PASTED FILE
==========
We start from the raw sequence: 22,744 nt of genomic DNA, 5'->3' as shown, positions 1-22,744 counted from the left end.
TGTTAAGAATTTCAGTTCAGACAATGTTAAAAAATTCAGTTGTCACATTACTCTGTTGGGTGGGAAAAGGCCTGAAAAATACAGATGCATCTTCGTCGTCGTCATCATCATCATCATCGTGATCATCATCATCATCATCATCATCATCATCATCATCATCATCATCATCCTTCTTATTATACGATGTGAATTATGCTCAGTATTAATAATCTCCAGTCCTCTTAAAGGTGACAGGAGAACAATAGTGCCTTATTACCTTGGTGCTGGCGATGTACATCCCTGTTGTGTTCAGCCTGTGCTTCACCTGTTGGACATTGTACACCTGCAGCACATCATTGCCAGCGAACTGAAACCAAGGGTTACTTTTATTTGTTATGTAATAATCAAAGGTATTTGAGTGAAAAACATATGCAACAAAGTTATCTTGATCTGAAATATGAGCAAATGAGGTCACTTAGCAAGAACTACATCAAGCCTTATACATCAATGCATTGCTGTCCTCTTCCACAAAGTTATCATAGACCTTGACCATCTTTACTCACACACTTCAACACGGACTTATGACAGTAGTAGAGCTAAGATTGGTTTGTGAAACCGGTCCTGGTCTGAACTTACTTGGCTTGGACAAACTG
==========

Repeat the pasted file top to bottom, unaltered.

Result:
We start from the raw sequence: 22,744 nt of genomic DNA, 5'->3' as shown, positions 1-22,744 counted from the left end.
TGTTAAGAATTTCAGTTCAGACAATGTTAAAAAATTCAGTTGTCACATTACTCTGTTGGGTGGGAAAAGGCCTGAAAAATACAGATGCATCTTCGTCGTCGTCATCATCATCATCATCGTGATCATCATCATCATCATCATCATCATCATCATCATCATCATCATCATCCTTCTTATTATACGATGTGAATTATGCTCAGTATTAATAATCTCCAGTCCTCTTAAAGGTGACAGGAGAACAATAGTGCCTTATTACCTTGGTGCTGGCGATGTACATCCCTGTTGTGTTCAGCCTGTGCTTCACCTGTTGGACATTGTACACCTGCAGCACATCATTGCCAGCGAACTGAAACCAAGGGTTACTTTTATTTGTTATGTAATAATCAAAGGTATTTGAGTGAAAAACATATGCAACAAAGTTATCTTGATCTGAAATATGAGCAAATGAGGTCACTTAGCAAGAACTACATCAAGCCTTATACATCAATGCATTGCTGTCCTCTTCCACAAAGTTATCATAGACCTTGACCATCTTTACTCACACACTTCAACACGGACTTATGACAGTAGTAGAGCTAAGATTGGTTTGTGAAACCGGTCCTGGTCTGAACTTACTTGGCTTGGACAAACTG